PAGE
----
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How to Fix a Scratched CD

Compact Disc

While compact discs (CDs) are remarkably durable, it's nearly impossible to prevent scratches and scuffs from occurring from time to time. The resulting damage can be either a skip in your favorite Bob Marley track or, in the case of data CDs, the loss of that spreadsheet you worked on for two weeks. Don't despair—repair! While commercial CD repair kits and CD refinishing machines are available, you may be able to repair the damage on your own with products you already have. Here's how.

Steps

1. Clean the disc. Even if a CD isn't actually scratched or scuffed, dust, oil, and other surface contaminants can prevent it from playing properly. Thus cleaning the disc should always be your first move. Run warm water over the damaged disc to remove dust. If there is stubborn dirt or grease on the disc, gently rub it with your finger while you are washing it, and use a gentle detergent (with the water) or rubbing alcohol (in place of water.) Anytime you rub or wipe a CD, you should do so by starting at or near the center of the disc and rubbing straight outward toward the edge to prevent further scratching. Shake the water off and let the disc air-dry (do not dry it with a towel or cloth).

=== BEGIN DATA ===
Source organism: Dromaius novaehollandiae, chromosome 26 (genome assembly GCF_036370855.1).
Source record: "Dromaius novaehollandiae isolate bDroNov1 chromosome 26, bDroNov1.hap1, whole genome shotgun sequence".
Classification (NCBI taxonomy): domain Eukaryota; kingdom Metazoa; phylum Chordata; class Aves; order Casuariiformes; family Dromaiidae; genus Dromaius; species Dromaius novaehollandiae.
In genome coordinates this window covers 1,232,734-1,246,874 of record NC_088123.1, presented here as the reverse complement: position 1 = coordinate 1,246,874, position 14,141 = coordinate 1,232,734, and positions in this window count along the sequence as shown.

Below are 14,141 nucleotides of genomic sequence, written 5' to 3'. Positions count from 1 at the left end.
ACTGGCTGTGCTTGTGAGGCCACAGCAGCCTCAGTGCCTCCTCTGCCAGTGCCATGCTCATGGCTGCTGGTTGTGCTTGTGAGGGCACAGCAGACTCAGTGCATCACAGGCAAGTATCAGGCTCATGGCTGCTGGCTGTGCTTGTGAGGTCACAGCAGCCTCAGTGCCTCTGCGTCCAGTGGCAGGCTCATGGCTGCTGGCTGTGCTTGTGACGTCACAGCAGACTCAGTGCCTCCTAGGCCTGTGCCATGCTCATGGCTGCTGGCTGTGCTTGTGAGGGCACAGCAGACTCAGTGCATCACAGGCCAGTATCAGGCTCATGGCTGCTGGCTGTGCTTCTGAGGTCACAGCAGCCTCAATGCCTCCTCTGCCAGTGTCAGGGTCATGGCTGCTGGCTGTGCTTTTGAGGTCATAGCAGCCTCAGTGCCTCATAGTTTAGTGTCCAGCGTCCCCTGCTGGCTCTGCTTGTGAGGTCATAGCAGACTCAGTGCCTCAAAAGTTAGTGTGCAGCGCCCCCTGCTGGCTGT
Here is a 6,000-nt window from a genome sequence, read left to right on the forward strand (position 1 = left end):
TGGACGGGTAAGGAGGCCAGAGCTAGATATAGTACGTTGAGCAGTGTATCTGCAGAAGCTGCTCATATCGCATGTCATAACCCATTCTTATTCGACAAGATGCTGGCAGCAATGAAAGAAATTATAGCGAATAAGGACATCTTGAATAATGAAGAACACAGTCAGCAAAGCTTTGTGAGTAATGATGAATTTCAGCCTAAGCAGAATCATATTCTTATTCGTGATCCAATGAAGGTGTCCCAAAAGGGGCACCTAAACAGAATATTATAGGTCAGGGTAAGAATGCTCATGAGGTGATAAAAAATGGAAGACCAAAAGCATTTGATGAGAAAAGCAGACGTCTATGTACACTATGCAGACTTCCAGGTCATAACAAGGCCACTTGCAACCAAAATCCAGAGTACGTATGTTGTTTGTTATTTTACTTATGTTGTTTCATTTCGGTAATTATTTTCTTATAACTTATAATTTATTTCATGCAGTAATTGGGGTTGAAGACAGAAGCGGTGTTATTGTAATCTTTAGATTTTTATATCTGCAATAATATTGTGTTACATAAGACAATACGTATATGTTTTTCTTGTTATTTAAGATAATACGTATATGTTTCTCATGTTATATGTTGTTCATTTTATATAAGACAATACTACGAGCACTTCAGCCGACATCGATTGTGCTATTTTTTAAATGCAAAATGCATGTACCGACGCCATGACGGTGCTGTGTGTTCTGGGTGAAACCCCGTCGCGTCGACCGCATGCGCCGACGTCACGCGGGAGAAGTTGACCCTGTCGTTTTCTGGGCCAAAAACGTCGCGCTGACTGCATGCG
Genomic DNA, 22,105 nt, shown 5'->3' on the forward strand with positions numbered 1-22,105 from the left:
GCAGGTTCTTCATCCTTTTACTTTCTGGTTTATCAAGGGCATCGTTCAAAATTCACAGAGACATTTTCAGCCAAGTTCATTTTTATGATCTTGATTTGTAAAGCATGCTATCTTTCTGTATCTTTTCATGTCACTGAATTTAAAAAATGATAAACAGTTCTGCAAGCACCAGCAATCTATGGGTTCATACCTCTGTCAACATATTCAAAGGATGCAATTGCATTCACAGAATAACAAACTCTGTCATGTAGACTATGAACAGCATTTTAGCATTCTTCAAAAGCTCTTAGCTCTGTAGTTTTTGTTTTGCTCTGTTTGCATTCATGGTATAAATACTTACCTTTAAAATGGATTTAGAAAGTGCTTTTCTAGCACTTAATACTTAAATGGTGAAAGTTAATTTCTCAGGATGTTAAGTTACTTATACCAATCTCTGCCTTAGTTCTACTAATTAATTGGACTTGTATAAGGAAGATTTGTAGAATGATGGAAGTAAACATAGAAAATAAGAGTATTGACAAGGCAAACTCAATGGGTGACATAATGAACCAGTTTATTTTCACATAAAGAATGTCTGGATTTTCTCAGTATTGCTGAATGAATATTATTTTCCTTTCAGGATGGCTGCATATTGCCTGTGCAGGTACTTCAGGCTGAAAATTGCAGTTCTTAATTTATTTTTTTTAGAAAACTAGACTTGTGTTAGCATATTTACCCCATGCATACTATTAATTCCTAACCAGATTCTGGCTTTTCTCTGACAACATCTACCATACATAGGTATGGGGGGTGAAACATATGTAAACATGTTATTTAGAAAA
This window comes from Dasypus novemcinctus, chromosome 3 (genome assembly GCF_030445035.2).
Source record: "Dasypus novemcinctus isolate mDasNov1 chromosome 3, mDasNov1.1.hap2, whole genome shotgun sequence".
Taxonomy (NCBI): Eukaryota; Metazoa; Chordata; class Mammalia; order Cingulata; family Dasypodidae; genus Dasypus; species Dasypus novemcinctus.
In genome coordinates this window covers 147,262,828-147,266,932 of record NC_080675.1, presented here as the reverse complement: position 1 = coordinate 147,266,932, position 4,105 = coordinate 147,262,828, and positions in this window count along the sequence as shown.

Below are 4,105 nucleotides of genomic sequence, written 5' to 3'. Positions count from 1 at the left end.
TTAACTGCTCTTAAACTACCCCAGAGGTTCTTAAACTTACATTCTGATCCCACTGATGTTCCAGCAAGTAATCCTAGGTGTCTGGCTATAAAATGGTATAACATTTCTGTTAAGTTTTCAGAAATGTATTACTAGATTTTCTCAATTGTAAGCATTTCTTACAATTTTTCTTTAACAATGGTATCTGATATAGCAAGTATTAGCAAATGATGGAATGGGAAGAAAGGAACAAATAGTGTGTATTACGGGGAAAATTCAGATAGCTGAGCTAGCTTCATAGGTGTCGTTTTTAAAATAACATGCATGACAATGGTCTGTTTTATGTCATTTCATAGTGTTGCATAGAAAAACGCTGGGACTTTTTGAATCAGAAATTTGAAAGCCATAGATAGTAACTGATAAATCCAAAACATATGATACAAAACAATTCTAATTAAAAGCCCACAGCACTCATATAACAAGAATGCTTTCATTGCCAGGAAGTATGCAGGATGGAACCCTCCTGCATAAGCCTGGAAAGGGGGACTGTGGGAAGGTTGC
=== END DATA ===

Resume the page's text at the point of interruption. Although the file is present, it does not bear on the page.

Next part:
2. Try to play the disc. Many times a good cleaning is all that is needed. If, however, problems persist after cleaning, try to play the disc in a different CD player. Some players handle scratches better than others; computer CD drives tend to be best.

3. Burn a new disc. If you can get the CD to work in one CD player — especially your computer's — but not in others, try burning a new disc. The CD burning utility on your computer may be able to read the CD well enough to produce a perfect copy. You may wish to try this even if the CD doesn't play correctly on the computer.

4. Locate the scratch. Actually repairing the disc will be easier if you can figure out where the offending scratch is. Visually inspect the CD's playing surface for scratches or scuffs. Scratches that run perpendicular to the CD's spiral — that is, those that run generally from the center to the rim — may not affect playing at all, and in any case are generally less damaging than those that roughly follow the direction of the spiral.

If there are several scratches, but the CD only skips in one or two places, you may be able to approximate the location of the offending scratches based on which track skips. Keep in mind that the first track of a CD begins near the center, and the direction of play proceeds outward to the edge.



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